But I think that's another electronic, the wa-wa pedal and all the sort of electronic effects that you have with the guitars is really marvelous. I have a piece in one of the sessions with the guitar player Reggie Lucas and he played and gave me two different versions. I put those things together, and they're dynamite. I wanted to put that in as part of the new Miles Davis, because it was done at the end of one of his sessions. But they don't want that. I guess they don't want to make any money. Because these thing I know Miles would have done. He was very careful, he would like to try new things. I played with the London Philharmonic on one of my own tapes and it's gorgeous, absolutely gorgeous. Now this is something I wanted them to do for many years. Now, I had the studio a couple of months ago and I had this trumpet solo that I wrote and that he did for a TV show and I put that with the London Philharmonic. And they refused to put it out. I own all the tapes, and it's gorgeous. We made it all with the London Philharmonic.

Q. He considered nothing wrong, everything was allowed?

A. I found it very fascinating. We had our battles. There were times when he wouldn't speak to me and times I wouldn't speak to him. It's like a husband and wife. There are times when you just like to be left alone. He used to call me at 2 or 3 in the morning and play a tape for half an hour, forty five minutes. And Miles would get on the phone and say, "How do you like that?" I said, "Well, generally the ideas are great. Let's go in and do them." And the next day we would do them some time in the afternoon or the evening.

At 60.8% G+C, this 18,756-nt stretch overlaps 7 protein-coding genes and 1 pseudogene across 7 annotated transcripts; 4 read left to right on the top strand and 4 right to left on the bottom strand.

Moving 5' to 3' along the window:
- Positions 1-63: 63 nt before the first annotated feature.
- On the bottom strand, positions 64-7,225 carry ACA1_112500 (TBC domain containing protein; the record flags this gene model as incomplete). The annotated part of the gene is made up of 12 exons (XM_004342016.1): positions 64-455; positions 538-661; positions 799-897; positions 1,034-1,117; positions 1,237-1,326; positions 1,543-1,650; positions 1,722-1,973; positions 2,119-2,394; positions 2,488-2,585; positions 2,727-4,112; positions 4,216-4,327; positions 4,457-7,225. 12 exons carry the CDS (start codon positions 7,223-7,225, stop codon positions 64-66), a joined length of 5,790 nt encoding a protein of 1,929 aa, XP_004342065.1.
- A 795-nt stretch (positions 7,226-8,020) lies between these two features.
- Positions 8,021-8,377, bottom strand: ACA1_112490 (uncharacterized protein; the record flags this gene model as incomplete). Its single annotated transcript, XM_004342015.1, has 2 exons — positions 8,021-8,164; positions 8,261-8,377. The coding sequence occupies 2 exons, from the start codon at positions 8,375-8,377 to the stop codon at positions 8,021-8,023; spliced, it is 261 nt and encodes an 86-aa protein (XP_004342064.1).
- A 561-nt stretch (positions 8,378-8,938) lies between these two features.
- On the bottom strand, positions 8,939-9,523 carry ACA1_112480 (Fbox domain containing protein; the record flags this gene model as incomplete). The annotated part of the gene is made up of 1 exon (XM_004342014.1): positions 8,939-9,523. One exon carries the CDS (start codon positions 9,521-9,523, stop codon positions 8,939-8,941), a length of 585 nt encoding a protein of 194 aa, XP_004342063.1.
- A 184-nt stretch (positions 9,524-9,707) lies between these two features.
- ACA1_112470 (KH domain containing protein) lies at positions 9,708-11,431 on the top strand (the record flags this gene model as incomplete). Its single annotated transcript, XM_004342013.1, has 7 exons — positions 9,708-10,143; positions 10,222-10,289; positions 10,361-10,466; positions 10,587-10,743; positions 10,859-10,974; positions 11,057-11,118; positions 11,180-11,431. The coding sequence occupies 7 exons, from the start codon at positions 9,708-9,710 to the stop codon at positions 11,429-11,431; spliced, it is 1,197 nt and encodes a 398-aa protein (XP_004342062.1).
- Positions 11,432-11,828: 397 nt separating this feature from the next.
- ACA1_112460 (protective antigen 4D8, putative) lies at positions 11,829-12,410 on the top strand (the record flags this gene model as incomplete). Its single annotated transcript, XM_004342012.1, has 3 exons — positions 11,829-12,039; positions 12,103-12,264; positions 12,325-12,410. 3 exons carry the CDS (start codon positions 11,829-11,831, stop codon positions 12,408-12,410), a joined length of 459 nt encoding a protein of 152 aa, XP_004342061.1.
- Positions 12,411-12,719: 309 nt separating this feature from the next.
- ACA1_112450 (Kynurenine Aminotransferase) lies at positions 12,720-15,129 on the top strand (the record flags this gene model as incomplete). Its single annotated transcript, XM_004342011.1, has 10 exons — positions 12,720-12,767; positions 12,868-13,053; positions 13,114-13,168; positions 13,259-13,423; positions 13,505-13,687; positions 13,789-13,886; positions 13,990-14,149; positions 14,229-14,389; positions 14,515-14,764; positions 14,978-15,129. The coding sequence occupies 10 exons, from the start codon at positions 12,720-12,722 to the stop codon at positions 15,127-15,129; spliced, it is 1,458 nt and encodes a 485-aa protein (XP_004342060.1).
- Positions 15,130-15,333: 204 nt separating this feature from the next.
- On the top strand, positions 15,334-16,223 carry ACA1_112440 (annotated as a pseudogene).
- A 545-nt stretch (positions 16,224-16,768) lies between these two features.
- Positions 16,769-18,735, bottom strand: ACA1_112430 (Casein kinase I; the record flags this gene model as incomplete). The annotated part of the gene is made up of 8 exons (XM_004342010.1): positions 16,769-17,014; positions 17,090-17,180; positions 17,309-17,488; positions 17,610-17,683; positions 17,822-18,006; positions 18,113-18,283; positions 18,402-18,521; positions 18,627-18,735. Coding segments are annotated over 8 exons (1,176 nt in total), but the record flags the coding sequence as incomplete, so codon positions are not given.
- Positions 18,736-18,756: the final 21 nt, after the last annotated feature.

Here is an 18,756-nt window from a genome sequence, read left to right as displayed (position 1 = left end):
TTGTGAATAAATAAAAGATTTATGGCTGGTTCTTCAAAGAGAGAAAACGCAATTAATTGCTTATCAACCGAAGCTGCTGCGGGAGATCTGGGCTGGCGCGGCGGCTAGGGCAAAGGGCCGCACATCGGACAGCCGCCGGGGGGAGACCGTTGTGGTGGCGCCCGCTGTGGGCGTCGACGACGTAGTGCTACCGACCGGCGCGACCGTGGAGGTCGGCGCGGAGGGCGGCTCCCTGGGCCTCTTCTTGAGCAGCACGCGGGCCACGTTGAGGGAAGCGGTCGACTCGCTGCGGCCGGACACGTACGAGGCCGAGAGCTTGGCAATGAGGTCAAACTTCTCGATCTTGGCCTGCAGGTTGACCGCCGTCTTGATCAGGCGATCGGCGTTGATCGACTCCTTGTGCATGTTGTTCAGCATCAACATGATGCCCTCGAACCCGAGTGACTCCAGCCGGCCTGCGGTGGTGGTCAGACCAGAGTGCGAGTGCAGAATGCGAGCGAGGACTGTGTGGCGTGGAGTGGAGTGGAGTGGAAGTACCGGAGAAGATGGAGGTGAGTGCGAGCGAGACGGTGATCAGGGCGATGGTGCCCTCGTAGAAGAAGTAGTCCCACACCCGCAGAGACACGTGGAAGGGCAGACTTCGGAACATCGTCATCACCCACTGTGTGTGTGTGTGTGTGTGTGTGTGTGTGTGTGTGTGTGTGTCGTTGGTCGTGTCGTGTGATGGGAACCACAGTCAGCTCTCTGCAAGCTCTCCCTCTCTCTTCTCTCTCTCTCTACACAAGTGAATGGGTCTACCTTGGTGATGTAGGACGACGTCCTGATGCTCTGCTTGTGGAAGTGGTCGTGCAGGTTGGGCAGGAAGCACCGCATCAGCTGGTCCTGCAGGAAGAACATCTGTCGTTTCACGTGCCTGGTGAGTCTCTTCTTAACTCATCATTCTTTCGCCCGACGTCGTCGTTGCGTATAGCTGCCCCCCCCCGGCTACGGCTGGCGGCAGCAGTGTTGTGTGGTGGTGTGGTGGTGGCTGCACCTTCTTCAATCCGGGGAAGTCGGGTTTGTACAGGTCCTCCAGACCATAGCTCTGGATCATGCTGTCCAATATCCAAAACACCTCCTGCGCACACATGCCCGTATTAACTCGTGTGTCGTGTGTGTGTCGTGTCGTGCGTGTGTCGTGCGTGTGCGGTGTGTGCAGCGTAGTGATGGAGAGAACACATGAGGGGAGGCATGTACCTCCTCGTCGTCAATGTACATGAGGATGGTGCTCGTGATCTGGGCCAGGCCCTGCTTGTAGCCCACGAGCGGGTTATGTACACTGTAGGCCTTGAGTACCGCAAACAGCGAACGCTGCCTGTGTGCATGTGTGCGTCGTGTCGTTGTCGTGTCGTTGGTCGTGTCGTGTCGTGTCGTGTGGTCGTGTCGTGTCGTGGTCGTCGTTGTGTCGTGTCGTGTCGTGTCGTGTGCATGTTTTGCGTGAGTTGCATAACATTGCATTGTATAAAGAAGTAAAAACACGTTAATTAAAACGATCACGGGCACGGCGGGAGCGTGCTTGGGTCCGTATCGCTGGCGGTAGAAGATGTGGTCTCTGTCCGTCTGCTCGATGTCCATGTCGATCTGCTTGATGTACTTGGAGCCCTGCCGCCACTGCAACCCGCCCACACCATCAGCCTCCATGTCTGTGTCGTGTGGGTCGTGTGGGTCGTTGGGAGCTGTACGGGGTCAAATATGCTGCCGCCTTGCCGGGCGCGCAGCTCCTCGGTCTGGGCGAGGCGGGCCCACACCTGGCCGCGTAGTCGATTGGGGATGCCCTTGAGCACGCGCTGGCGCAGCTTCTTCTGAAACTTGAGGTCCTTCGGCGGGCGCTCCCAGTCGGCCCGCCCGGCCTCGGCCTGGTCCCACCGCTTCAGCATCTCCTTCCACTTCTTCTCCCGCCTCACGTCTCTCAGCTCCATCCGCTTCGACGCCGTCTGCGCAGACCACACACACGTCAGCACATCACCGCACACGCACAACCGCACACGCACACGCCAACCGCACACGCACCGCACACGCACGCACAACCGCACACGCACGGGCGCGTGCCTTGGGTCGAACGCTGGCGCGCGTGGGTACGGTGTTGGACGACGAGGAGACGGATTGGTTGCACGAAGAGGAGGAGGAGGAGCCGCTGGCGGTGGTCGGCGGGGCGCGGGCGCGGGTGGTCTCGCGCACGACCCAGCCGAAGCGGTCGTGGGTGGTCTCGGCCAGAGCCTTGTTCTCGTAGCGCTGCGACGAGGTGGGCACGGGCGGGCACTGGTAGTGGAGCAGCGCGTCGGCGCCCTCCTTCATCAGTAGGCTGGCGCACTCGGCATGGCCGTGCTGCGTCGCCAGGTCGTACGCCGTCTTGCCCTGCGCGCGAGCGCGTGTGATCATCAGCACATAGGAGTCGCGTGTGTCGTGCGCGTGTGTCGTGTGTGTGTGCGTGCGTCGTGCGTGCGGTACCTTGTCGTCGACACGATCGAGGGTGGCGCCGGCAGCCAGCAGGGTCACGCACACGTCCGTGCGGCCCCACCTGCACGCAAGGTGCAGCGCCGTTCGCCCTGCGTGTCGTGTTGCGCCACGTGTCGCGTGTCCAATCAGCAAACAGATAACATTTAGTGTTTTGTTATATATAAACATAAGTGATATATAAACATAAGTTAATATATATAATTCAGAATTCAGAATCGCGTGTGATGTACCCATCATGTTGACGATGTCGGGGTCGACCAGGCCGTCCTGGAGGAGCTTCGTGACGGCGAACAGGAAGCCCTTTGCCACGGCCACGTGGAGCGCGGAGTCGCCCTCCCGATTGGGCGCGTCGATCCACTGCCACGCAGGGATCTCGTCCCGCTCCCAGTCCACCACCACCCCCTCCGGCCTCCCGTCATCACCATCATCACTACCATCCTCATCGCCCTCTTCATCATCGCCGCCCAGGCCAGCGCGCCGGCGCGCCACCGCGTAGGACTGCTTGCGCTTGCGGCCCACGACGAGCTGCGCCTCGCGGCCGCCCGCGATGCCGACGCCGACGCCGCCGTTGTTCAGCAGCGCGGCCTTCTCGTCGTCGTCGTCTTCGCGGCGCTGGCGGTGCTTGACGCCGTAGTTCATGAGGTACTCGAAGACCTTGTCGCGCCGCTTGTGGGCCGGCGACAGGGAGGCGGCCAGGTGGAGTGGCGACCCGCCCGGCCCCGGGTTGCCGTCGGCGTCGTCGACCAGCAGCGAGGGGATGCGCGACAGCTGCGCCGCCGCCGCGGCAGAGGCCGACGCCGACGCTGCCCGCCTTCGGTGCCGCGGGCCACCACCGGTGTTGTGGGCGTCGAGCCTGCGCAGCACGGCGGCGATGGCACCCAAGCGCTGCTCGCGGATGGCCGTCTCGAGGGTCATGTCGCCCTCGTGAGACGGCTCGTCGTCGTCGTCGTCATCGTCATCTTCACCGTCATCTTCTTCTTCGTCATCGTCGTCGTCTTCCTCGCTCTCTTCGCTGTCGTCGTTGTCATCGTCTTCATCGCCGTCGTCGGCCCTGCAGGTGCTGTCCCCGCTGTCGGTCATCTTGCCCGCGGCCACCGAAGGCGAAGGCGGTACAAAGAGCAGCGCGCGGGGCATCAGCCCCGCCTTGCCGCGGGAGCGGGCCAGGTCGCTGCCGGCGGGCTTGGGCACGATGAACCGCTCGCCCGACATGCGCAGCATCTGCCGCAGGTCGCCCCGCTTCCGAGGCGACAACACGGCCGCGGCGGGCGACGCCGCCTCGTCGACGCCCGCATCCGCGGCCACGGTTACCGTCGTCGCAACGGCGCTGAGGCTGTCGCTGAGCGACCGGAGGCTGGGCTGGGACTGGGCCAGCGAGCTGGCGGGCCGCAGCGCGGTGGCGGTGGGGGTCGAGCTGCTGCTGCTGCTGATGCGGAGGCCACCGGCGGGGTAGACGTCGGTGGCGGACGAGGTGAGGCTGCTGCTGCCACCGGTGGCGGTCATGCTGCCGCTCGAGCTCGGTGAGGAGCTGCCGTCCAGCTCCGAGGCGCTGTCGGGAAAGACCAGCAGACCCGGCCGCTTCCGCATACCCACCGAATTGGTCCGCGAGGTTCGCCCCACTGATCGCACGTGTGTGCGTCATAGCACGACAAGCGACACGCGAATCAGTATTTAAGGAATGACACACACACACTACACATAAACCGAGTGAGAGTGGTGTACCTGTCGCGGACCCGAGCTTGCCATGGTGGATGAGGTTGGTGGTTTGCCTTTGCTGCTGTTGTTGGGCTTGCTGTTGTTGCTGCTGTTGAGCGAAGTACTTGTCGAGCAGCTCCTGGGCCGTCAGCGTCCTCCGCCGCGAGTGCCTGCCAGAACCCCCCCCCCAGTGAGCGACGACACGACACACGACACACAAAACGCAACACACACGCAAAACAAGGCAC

Q. What about Stockhausen, influential?

A. Stockhausen, to me, didn't include all these sort of electronic effects. I haven't heard much of his music except the early pieces that he did, which was sort of like music concrete. I don't know how you would analyze it but it was good, I mean there's no question about it. But so far as electronics, they used to create electronic effects without electronics. Now you say, "How did you do that?" Probably the same way that he did it, it's by putting certain tonalities together. I did a movie called AT THE END OF THE ROAD and the critics said that this was a great electronic score. This happened to be back in '65. There weren't any electronics at all, except we did have an organ or something like that. But it's the way you put these instruments together to create overtones that creates a sound. Can you imagine if you put all that stuff into different echoes, different delays? It's very fascinating. I mean I used to try everything. When CBS came out with the first 200 LP's, the engineer and I mixed all of them. Producers weren't allowed, I wasn't a producer then, I was a music editor, but we put out 200 of the first stereo LP's, I mean we used limiters, we used sort of like digital delays a little bit. Having one machine go at a 7 1/2 speed of another thing. We did the records and got fantastic reviews. So you see the people really don't care as long as they hear the music. And we, as musicians, we'd know what was important and how it should sound. So we were just adding another little color. With Stockhausen, there was a lot of great music but he hasn't done much in the last ten years that I know of. Has he? Sort of like given up.